Avian Influenza and Influenza Pandemics

By Lazzari, Stefano; Stohr, Klaus | Bulletin of the World Health Organization, April 2004 | Go to article overview

Avian Influenza and Influenza Pandemics


Lazzari, Stefano, Stohr, Klaus, Bulletin of the World Health Organization


Well before the 31 influenza outbreaks recorded since the first pandemic was described in 1580, pandemic-like events were reported as early as the fifth century BC by the Greek physician Hippocrates. In the last century, the "Spanish flu" pandemic of 1918-19 killed 20-40 million people, while the "Asian flu" pandemic in 1957 and "Hong Kong flu" in 1968 each caused an estimated 1-4 million deaths.

Pandemics originate with the emergence of a new subtype of influenza virus able to cause disease, replicate in humans, and spread efficiently from one person to another. An avian influenza virus can improve its transmissibility in humans by adaptive mutation or genetic reassortment (the mixing of animal and human influenza viruses). Recent studies confirm that the 1918-19 pandemic probably originated from the reassortment of avian and human viruses (1).

Reports of human infections and deaths caused by avian influenza virus A(H5N1) in Hong Kong Special Administrative Region in 1997 (2) and 2003, and in Viet Nam and Thailand in 2004 are stark reminders of the threat of pandemic influenza. Outbreaks of avian influenza are increasingly frequent, probably as a result of intensive agricultural practices, high virus transmissibility and the presence of natural reservoirs in migratory birds. The ability of three of the 15 known subtypes of avian influenza viruses (H5N1, H7N7 and H9N2) occasionally to infect human beings makes them one of the most likely candidates to become the next pandemic virus.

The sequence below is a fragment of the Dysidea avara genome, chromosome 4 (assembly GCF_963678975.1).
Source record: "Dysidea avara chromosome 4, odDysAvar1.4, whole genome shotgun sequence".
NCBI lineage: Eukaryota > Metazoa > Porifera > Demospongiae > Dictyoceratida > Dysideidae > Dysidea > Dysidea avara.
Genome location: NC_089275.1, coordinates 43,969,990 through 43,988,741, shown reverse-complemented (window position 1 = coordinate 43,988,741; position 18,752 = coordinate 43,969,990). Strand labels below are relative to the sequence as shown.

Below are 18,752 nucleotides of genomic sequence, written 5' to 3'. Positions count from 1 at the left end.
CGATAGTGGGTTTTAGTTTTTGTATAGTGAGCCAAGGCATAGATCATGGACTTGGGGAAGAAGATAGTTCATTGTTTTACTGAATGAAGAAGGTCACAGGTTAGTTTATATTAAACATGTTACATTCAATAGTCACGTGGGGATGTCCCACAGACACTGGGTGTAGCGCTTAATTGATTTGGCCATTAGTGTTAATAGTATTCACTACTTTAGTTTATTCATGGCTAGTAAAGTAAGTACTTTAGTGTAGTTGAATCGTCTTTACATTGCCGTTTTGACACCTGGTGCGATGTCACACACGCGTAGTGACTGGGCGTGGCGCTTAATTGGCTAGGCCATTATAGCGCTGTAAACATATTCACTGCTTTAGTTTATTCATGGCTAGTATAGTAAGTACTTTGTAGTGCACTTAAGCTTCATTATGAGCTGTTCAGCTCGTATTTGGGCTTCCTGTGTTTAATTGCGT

The current influenza outbreaks in poultry are unprecedented in their scale, geographical spread and adverse economic effects among affected populations. Containment will requite the mobilization of significant resources over several months, leading to continued exposure of many individuals to H5N1. In addition, resistance in current strains to one of the two classes of available antiviral drugs has been demonstrated in vitro. Because of its high pathogenicity in humans, there are growing concerns that if H5N1 were to become transmissible in humans, the heavy toll of the 1918-19 "Spanish flu" pandemic could be repeated (3).

Most experts believe that future influenza pandemics are inevitable and may be imminent (4). Nobody can be sure when a pandemic will happen, how quickly it will spread, and what morbidity, mortality and economic impact it will cause. Forecasting models predict a major disease burden, with 25-30% of the population filling ill and potentially enormous economic costs worldwide, especially in the poorest countries where resources for surveillance and health care are limited and population health and nutritional status are poor.

A comprehensive public health approach to influenza pandemics must include at least four key activity areas:

Limiting the circulation of avian and other animal influenza viruses. The main strategy for preventing the emergence of a pandemic virus is to reduce the opportunities for human exposure to animal viruses with demonstrated human pathogenicity. Human infections with avian influenza viruses and mutations leading to efficient human-to-human transmission are both rare events. However, large outbreaks in poultry magnify the possibility of human infection. …

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